My kids don't respect me or listen to me anymore and I don't know what to do!
Hi trying-hard. At 10 years old, your daughter believes she has all the answers. She's also possibly mixing with like-minded peers who are encouraging this inappropriate behaviour. Do you have knowledge who she is friendly with at school? I had similar problems with my daughter at the same age. In my case she was trying desperately to emulate my step-daughter. There are steps you can take to let her know her behaviour is unacceptable, however these are radical steps. Smacking doesn't work and is frowned on. Firstly, unbending firmness. No more Mrs Nice. Let her know firmly, there are boundaries and repercussions for overstepping them. Make sure you can follow through with discipline. In other words don't make idle threats. Don't waste time arguing, she will have an answer ready. I would also try finding out who she's mixing with. Perhaps look at inviting one or two friends to the house and see how they behave. Also if there's a guidance counselor at the school, try speaking to her/him about this. I think, if possible, try to encourage the younger children to be a bit more responsible with their things. She is flouting and she is aware you feel out of your depth. To take back the control, you will have to become stronger and enforce rules that can be followed, with no tolerance for overstepping. She is testing you and winning at this stage. I'm so sorry you are having to deal with this alone. She could be experiencing difficulties at school too. That's why I suggested talking to the counsellor or maybe her teacher.
I'm not a parent, but Lynda's suggestion to not waste time arguing makes perfect sense to me. The more you argue, the more she feels she has control of the situation. As an adult and as her mother, your house rules are the ones that hold. If you argue, it makes your rules seem worthless. You can't control her tantrums, but you can control what you do. To be completely honest, once kids start testing their limits, you only have limited control over what they do and if they really play up, the best you can do is be a role model that they can learn from now and later when reflecting back.
The younger siblings emulate her because they also see that she's in control. It sounds like you just need to sit them down at some point, perhaps after one of those tantrums, and just set the rule there. If she flaunts the rules, ensure she knows she's done the wrong thing, enforce the repercussion and move on. There's no need to argue. E.g. if she breaks something, cut her pocket money until it's paid for. if she breaks her own thing, don't buy her another. I knew a kid who would break his laptop and the parents would just buy a new one because it would be "too embarrasing for him at school". I'm sure you can see how that just leads to reinforcement of the behaviour.
The other two kids are still young - it's a good idea to explain to them why certain privileges for their eldest sister have to be cut. And a chat to the school counsellor does sound helpful!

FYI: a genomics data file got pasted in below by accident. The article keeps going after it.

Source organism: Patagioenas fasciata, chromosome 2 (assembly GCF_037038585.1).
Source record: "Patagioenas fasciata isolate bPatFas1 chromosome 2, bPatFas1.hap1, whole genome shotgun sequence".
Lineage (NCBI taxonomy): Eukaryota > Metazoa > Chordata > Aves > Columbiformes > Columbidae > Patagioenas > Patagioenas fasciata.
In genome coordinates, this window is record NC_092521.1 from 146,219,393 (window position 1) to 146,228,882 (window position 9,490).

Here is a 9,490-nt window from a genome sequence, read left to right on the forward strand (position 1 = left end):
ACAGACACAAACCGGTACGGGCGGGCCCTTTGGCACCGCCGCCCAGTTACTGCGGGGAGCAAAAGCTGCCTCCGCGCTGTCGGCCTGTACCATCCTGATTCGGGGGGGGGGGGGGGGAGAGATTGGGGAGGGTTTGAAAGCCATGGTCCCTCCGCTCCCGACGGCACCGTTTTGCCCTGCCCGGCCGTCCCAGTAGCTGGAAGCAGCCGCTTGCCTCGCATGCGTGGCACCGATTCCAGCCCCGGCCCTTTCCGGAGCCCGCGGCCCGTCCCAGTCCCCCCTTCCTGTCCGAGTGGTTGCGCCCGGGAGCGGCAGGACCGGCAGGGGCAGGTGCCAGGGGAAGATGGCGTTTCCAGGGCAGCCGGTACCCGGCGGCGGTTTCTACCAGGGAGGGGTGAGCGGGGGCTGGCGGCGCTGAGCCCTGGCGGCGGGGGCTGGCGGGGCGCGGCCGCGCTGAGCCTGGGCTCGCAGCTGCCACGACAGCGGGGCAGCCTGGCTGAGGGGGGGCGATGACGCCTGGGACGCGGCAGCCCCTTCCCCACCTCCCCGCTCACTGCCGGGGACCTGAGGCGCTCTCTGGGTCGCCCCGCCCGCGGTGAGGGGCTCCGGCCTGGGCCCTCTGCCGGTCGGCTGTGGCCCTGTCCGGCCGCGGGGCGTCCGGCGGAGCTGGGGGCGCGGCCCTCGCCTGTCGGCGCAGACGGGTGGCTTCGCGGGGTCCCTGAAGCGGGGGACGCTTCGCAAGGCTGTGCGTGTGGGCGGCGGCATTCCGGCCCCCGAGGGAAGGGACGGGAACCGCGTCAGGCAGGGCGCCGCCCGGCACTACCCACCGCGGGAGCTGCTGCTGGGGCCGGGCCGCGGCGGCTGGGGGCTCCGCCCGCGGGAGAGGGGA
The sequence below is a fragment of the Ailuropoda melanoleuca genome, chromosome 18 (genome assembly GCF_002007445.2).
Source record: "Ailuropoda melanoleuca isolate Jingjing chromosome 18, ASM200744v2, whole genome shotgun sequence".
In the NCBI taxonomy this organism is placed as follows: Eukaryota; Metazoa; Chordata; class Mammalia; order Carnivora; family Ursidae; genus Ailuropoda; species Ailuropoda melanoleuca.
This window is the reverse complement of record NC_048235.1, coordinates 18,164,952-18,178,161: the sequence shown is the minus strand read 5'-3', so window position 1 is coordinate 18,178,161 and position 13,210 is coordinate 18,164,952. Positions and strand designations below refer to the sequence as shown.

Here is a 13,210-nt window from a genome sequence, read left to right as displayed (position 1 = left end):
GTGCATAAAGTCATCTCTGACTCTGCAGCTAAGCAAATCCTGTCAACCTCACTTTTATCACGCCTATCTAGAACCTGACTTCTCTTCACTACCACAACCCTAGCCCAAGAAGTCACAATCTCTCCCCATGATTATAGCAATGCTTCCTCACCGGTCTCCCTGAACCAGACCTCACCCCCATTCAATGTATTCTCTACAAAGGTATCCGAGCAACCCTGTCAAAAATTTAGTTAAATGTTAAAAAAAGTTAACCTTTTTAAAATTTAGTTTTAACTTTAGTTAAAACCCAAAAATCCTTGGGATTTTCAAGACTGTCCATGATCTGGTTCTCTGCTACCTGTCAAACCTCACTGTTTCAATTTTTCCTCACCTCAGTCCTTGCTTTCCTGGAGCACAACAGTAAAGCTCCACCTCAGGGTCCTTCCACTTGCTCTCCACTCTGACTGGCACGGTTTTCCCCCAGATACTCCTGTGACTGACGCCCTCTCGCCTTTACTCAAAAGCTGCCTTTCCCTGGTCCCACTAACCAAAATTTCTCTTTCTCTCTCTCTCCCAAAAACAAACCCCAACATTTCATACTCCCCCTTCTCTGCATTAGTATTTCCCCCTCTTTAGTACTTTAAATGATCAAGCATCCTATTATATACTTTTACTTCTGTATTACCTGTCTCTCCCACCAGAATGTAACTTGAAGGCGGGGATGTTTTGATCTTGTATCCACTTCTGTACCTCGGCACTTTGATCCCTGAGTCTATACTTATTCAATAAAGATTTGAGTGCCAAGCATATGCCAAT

Welcome to the forum!
I just read Lynda's response to you, and think it is excellent. I fully endorse the advice she gives. I also think James' comment that the siblings may emulate your daughter's behaviour because she has 'control' makes sense.
This may not be the case with your daughter, but sometimes children misbehave and answer back to get the attention, even though it's of a negative nature. There could be underlying issues at school too, as Lynda said.
This Beyondblue site is a good resource on family matters: https://healthyfamilies.beyondblue.org.au/
I hope this forum is a helpful space for you! If you want to talk further, feel free to post back anytime.
Oh my gosh I hear you and my heart goes out to you! You are not alone in this and sadly, when my son went off the rails I thought it was only me. It was then I discovered compromise. You see, every child is different and responds to different things, in my case my son rebelled at pretty much everything I had to offer. He even walked outta our home and stayed with a good family for a few days, it was then I thought to myself I had to change my approach because I felt that I was going to lose him. I started to compromise. Slowly but surely our relationship over the years has reached a point where it is one based on respect and open discussion. There was no quick fix.
Having said this though, Trying_hard, I discovered that he was being bullied by my fiance at the time and the penny dropped. Seeing that reason and why he acted out to me gave the opportunity to be more understanding and forgiving towards him. This is not to say it's okay for your daughter - or my son for that matter - to act the way she is/has been acting. I agree with establishing healthy boundaries - it's proven to be instrumental in seeing the changes I have seen in him. By compromising and including him in the choosing of the repercussions, has allowed him to feel not feel forced to do anything. I've learned that bullying, seen through the eyes of a child, is being forced to feel or do things they do not wish to do. Take that initial 'force' away and you may find yourself pleasantly surprised.
Please remember Trying_hard, we weren't given a set of rules for bringing up our kids; It's really good that you have shared your story. There is a lot of helpful info people have given you here; take what works for you and leave the rest.
I used to think that it was a given to have a respectful, loving relationship with my son; he has taught me otherwise. I'm grateful for that, now. There is hope.
Thinking of you.